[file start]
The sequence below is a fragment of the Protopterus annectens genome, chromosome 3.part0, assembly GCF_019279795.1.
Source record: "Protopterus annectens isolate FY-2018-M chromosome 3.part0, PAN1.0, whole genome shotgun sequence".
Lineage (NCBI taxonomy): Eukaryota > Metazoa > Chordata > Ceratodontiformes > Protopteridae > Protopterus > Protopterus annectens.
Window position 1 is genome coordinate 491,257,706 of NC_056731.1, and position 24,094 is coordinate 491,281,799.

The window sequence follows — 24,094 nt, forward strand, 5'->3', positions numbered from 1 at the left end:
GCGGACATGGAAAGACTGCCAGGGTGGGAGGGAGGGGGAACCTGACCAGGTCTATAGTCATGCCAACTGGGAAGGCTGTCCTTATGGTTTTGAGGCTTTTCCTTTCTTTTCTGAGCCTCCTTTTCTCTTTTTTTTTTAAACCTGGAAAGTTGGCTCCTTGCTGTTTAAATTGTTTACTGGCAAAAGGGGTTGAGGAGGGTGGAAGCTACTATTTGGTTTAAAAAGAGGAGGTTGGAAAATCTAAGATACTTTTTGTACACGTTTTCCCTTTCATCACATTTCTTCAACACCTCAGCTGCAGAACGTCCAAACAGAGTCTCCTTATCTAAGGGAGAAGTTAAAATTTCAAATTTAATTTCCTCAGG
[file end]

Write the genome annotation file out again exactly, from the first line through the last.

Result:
The sequence below is a fragment of the Protopterus annectens genome, chromosome 3.part0, assembly GCF_019279795.1.
Source record: "Protopterus annectens isolate FY-2018-M chromosome 3.part0, PAN1.0, whole genome shotgun sequence".
Lineage (NCBI taxonomy): Eukaryota > Metazoa > Chordata > Ceratodontiformes > Protopteridae > Protopterus > Protopterus annectens.
Window position 1 is genome coordinate 491,257,706 of NC_056731.1, and position 24,094 is coordinate 491,281,799.

The window sequence follows — 24,094 nt, forward strand, 5'->3', positions numbered from 1 at the left end:
GCGGACATGGAAAGACTGCCAGGGTGGGAGGGAGGGGGAACCTGACCAGGTCTATAGTCATGCCAACTGGGAAGGCTGTCCTTATGGTTTTGAGGCTTTTCCTTTCTTTTCTGAGCCTCCTTTTCTCTTTTTTTTTTAAACCTGGAAAGTTGGCTCCTTGCTGTTTAAATTGTTTACTGGCAAAAGGGGTTGAGGAGGGTGGAAGCTACTATTTGGTTTAAAAAGAGGAGGTTGGAAAATCTAAGATACTTTTTGTACACGTTTTCCCTTTCATCACATTTCTTCAACACCTCAGCTGCAGAACGTCCAAACAGAGTCTCCTTATCTAAGGGAGAAGTTAAAATTTCAAATTTAATTTCCTCAGG